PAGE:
Over 225 individuals have notified the City of New York of their intentions to file suit over blizzard-related losses, most for property issues, seven for personal injury, and at least two for wrongful death due to alleged slow response to 911 calls for medical help.
On January 19, 2011, CBS New York reported Family Files Wrongful Death Suit Against City For Blizzard Death, then on January 25, 2nd Blizzard-Related Wrongful Death Suit Filed Against NYC. In the first matter, it is alleged that it took 911 emergency services nearly three hours to respond to a call for help; in the other matter the family waited an hour-and-a-half for services. In that time, both the subject of the calls passed away.
Both families are represented by attorney Sanford Rubenstein, who has a reputation for forcing settlements in high profile cases.
Both cases seek $20 million in damages, blaming the police, fire, transportation, sanitation and emergency medical services for the deaths. Mr. Rubenstein is quoted "It is inexcusable for there to be a delay of an hour-and-a-half in a life and death situation...".
Of course, this is not the first time 911 emergency services have been sued for failing to timely respond to a call for help. The seminal case appears to be De Long v. County of Erie, a 1983 New York Court of Appeals decision. In that wrongful death case, a woman was murdered by a burglar, after she had called the 911 service to report someone breaking into her house. The dispatcher mistakenly noted and sent help to the wrong address, crucial because the correct address was only a block and a half from the local police station.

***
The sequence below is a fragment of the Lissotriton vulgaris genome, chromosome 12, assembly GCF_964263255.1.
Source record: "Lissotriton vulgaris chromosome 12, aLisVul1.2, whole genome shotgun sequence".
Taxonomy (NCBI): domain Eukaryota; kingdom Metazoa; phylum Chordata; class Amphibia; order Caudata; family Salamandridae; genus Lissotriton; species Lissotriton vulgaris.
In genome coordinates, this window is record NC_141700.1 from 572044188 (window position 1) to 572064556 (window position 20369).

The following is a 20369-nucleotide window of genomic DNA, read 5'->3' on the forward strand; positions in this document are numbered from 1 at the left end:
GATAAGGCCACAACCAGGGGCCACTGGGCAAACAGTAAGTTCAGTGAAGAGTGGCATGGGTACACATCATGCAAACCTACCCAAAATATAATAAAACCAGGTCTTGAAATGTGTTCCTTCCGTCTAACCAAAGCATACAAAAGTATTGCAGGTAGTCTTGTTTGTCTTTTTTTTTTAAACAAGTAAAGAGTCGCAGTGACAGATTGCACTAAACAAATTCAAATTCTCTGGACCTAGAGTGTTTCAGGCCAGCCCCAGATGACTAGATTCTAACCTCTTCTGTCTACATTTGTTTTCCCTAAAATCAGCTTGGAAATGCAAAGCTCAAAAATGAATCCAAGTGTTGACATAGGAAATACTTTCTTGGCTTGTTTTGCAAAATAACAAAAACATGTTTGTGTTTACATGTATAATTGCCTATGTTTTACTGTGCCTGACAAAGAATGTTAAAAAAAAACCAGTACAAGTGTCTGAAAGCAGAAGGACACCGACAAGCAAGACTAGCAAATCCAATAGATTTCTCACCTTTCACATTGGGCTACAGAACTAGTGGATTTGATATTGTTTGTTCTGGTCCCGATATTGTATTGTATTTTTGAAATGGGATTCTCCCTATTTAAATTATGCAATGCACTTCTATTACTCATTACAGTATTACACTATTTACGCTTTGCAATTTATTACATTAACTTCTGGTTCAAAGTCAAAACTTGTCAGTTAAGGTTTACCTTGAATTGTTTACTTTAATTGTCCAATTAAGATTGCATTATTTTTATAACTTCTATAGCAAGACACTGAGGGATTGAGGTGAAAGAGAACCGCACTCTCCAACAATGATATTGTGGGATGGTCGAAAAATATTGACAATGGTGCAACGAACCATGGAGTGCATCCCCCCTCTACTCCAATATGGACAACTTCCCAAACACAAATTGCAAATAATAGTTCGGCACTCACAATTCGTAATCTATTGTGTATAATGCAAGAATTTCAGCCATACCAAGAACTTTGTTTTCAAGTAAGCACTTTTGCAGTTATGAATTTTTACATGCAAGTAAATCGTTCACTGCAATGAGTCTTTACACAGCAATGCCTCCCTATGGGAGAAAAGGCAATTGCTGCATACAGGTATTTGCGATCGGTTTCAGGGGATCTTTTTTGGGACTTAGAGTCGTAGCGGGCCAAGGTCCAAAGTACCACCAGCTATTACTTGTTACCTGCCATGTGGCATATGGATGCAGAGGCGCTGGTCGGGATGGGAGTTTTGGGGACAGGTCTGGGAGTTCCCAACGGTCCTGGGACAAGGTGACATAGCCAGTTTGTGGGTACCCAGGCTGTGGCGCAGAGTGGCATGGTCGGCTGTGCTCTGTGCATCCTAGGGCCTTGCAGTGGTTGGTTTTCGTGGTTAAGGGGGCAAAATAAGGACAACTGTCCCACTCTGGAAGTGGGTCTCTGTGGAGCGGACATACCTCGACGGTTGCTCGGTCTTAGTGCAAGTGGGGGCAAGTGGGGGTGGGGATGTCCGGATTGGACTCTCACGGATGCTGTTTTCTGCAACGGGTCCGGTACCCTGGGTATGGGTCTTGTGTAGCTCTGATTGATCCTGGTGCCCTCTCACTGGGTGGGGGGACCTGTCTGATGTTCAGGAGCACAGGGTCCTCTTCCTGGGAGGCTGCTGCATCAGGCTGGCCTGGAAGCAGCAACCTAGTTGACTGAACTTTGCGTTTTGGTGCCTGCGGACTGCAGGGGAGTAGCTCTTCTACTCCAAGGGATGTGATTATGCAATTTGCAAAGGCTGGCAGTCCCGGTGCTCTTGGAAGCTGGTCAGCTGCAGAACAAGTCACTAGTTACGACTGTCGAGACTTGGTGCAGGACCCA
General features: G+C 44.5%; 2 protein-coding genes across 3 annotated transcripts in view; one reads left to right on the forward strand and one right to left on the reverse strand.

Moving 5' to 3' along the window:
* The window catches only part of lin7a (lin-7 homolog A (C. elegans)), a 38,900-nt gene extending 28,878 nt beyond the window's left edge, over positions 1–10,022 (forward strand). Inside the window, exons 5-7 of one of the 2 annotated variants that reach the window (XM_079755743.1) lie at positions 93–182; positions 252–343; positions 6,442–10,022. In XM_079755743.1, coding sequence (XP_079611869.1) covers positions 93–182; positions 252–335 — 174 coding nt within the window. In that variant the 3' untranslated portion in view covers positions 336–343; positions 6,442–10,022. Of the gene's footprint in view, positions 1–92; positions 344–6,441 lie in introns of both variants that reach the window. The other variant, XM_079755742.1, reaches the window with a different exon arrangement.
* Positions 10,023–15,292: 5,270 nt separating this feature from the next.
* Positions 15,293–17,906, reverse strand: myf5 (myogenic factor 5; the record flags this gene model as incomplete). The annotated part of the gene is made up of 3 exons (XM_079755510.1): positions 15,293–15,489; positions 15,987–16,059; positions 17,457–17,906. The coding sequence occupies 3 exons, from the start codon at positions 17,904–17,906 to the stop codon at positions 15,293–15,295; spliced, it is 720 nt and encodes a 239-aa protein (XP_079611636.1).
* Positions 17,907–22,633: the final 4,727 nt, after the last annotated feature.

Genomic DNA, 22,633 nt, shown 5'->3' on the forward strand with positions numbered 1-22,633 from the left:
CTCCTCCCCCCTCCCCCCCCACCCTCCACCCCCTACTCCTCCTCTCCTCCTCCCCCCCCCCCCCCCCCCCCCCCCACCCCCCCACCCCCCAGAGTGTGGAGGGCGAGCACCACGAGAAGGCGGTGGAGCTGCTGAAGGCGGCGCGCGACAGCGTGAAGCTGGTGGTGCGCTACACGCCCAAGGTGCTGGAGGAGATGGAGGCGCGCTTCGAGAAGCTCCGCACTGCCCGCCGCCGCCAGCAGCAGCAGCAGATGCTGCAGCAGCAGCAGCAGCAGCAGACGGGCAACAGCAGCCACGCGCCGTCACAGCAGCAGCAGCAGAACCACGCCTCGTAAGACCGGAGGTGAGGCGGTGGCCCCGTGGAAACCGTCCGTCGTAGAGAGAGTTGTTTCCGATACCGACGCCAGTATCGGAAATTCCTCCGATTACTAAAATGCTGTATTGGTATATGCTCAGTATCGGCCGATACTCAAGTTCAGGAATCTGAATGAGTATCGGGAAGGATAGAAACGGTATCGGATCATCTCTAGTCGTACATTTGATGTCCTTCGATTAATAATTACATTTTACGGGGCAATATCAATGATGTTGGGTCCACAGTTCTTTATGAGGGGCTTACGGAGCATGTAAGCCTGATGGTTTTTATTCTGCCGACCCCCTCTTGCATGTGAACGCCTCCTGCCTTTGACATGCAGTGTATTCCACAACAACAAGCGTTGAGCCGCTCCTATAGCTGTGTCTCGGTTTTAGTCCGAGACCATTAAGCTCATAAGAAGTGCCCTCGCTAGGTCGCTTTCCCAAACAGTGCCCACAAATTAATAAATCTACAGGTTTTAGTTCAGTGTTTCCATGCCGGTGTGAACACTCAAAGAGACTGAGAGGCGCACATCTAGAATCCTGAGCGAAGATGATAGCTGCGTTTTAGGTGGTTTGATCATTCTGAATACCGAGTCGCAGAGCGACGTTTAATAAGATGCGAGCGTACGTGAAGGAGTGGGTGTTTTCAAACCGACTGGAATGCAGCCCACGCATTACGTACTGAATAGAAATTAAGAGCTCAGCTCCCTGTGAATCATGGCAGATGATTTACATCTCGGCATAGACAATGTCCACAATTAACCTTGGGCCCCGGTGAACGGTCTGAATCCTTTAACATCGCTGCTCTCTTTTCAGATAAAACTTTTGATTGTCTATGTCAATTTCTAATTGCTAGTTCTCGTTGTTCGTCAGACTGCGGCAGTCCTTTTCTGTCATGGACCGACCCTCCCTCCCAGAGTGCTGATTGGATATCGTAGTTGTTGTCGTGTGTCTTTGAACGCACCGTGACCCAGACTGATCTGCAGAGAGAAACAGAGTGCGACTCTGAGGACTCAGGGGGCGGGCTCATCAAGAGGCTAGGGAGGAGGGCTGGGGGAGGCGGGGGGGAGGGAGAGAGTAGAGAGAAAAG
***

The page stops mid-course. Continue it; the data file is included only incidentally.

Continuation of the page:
De Long contained a discussion of whether Erie County had a "special relationship with and duty towards" the 911 caller, sufficient to hold it liable for negligence.
Under the circumstances of the case, Justice Wachtler, found a "special duty" and declared "Whether a special duty has been breached is generally a question for the jury to decide. But it should be emphasized that whether the municipality has acted reasonably depends upon the circumstances of the particular case".
The circumstances of these two particular cases are that the emergency services were slowed because the roads were paralyzed due to the severe weather experienced in New York City on the dates in question.
Wachler's decision continues: "When an emergency service is involved it must be recognized that the circumstances are often quite demanding and that some mistakes will occur, even when the service is well organized and conscientiously administered. Allowance must be made for this and although any error, however slight, may have dire consequences it will not always justify an award for damages".
Given the import and tone of the language used by the Court, it is clear to me that Mr. Rubenstein will have a difficult task demonstrating that the City did not act reasonably given the extreme weather conditions that emergency personnel had to deal with to reach those persons in need of their services.
Chances are that they did the best they could under the circumstances.